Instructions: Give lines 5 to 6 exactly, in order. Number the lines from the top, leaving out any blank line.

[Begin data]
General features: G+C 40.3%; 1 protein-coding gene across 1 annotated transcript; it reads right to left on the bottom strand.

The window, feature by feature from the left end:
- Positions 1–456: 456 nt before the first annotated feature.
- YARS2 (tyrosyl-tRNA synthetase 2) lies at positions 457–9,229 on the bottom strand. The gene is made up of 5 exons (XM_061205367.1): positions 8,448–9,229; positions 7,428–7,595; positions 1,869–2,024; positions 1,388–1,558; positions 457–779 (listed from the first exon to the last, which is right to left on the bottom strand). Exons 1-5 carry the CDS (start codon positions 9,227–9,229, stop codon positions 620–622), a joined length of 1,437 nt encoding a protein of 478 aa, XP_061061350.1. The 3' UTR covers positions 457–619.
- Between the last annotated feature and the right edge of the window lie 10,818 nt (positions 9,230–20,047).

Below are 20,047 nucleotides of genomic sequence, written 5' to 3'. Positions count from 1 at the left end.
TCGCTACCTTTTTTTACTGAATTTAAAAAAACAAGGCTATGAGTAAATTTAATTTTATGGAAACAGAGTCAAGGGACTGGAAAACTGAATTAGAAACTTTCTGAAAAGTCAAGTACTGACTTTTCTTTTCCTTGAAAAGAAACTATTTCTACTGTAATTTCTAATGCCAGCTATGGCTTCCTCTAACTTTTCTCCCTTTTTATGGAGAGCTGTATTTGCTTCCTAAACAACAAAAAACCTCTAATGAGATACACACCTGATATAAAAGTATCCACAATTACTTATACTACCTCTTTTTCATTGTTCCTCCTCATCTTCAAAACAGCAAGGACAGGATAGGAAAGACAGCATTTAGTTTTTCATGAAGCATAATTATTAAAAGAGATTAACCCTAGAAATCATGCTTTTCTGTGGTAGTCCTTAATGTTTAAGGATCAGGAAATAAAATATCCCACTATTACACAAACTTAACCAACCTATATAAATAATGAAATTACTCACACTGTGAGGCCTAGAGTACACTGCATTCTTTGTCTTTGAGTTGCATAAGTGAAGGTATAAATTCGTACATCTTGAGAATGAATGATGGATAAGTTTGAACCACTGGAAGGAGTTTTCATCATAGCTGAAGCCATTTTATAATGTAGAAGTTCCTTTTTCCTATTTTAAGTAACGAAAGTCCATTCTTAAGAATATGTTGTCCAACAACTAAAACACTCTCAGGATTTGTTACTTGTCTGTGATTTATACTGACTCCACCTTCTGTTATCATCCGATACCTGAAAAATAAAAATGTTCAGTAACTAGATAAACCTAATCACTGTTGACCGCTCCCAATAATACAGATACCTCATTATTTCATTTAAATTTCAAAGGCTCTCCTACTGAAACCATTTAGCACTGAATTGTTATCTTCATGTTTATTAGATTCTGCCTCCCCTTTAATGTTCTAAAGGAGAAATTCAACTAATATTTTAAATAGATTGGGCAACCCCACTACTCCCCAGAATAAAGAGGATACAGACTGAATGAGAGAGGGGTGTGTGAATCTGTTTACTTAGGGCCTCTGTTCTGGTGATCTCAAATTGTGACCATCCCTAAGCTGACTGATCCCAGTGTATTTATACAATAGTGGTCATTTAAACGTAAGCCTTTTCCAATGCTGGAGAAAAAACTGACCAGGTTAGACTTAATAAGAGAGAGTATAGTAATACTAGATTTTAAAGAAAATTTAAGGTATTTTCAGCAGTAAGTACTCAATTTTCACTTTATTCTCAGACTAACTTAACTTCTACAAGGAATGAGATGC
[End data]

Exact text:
- Between the last annotated feature and the right edge of the window lie 10,818 nt (positions 9,230–20,047).

Below are 20,047 nucleotides of genomic sequence, written 5' to 3'. Positions count from 1 at the left end.